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April 29, 1933

Handbuch der mikroskopischen Anatomie des Menschen.

JAMA. 1933;100(17):1364-1365. doi:10.1001/jama.1933.02740170062039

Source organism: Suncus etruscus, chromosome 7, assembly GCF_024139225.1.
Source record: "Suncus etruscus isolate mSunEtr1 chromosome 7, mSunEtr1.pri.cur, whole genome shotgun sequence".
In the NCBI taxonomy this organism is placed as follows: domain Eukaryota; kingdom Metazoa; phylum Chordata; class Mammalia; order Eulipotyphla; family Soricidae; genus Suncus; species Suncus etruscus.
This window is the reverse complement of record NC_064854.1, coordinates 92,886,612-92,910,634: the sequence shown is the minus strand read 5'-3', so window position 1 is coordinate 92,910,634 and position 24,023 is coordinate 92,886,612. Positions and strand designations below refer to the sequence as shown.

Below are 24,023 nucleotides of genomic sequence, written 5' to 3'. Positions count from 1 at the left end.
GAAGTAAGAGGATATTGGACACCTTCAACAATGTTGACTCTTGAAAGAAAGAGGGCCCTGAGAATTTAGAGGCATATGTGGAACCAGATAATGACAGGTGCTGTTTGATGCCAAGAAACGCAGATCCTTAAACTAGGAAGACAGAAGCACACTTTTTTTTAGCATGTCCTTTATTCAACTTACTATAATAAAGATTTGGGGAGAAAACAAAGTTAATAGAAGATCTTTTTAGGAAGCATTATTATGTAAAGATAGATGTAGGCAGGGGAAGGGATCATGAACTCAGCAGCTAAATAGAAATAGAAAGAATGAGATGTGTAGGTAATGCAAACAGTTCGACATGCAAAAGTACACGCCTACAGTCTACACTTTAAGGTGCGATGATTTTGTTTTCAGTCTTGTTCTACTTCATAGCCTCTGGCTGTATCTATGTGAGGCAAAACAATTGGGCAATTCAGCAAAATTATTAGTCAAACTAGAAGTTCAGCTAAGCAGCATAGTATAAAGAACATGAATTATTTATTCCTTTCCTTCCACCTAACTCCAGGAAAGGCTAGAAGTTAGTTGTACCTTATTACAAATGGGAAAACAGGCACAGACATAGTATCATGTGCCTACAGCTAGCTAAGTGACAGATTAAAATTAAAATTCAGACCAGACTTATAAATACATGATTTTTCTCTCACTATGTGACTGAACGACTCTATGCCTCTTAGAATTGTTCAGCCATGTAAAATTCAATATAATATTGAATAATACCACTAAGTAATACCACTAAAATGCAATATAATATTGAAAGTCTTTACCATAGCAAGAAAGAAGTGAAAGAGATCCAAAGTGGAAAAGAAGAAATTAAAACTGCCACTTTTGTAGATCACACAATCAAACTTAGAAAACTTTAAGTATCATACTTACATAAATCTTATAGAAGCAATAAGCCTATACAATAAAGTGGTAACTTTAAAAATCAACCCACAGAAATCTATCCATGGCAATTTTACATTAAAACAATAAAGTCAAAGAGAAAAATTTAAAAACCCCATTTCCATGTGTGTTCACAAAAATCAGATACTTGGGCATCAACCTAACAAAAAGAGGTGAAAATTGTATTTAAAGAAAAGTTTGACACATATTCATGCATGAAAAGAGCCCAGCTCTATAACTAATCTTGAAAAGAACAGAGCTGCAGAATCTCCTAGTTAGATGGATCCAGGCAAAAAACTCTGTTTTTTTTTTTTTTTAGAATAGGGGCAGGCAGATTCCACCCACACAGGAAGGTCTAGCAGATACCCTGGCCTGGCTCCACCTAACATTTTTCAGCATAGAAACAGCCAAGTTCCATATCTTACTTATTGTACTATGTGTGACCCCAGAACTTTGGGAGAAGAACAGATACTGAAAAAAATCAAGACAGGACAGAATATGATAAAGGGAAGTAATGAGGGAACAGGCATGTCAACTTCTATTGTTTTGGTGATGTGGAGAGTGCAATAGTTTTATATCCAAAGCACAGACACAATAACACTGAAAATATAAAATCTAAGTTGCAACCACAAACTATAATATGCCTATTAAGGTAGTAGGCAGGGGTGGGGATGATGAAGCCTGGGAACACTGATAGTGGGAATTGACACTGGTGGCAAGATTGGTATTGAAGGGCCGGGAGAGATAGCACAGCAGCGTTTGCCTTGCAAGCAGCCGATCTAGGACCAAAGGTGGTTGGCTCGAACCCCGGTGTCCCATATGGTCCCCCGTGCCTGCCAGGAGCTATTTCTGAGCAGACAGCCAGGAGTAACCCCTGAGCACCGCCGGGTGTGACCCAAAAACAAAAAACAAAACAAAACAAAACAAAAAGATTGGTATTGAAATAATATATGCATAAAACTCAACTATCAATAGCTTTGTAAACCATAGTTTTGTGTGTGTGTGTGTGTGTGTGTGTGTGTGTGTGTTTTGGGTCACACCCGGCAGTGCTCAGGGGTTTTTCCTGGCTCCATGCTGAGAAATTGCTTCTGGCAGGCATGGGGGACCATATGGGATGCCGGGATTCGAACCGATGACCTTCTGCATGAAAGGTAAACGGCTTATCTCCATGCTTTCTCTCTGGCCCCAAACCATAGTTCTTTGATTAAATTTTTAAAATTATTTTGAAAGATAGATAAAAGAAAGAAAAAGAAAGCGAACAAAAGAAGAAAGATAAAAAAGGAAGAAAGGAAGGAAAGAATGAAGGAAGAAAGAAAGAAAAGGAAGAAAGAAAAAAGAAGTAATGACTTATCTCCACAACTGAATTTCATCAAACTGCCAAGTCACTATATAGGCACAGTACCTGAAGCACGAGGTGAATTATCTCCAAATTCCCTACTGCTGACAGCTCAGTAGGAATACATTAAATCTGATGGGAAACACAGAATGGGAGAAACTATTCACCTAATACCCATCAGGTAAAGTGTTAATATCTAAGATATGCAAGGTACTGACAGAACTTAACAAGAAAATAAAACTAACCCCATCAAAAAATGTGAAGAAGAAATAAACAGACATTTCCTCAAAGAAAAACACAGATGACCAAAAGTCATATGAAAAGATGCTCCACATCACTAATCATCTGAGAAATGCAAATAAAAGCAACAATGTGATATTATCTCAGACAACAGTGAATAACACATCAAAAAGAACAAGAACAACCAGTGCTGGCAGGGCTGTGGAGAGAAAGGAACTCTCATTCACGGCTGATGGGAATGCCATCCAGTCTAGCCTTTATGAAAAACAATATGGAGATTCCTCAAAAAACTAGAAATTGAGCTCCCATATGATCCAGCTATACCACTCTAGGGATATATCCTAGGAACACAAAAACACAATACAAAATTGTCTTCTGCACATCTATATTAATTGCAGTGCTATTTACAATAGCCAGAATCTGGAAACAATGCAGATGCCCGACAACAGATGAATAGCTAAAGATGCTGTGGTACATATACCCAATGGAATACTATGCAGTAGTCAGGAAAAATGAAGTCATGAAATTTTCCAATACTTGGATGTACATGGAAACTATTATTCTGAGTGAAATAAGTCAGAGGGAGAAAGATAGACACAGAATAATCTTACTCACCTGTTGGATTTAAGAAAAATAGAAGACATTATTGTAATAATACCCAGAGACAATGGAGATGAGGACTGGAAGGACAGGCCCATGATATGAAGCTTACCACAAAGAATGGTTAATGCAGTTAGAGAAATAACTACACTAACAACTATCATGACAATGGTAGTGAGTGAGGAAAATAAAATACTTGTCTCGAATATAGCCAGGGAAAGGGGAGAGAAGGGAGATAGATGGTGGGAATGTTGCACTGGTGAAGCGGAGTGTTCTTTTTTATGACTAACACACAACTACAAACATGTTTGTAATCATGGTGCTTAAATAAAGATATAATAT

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Plenk, in his admirable chapter on the stomach, acknowledges much help from the preliminary work done on it by Josef Lehner. Proceeding from the relations as found in man, he considers the homologies of the various regions of the stomach in different vertebrates, with particular emphasis on mammals. Such comparative data are essential for the interpretation of experimental work and help to differentiate fundamental from incidental conditions. Occasionally they illustrate general principles. Thus, the presence of striated muscle throughout the gastro-intestinal tract of certain fishes shows that the difference between smooth and striated muscle is essentially a physiologic and not a morphologic one. New data are presented on the histogenesis of the stomach in man and on its regenerative capacities. The critical discussion of the histophysiology of the cell types in the gastric glands is in agreement with the recent exposition by Bensley. The small number of normal human gastric

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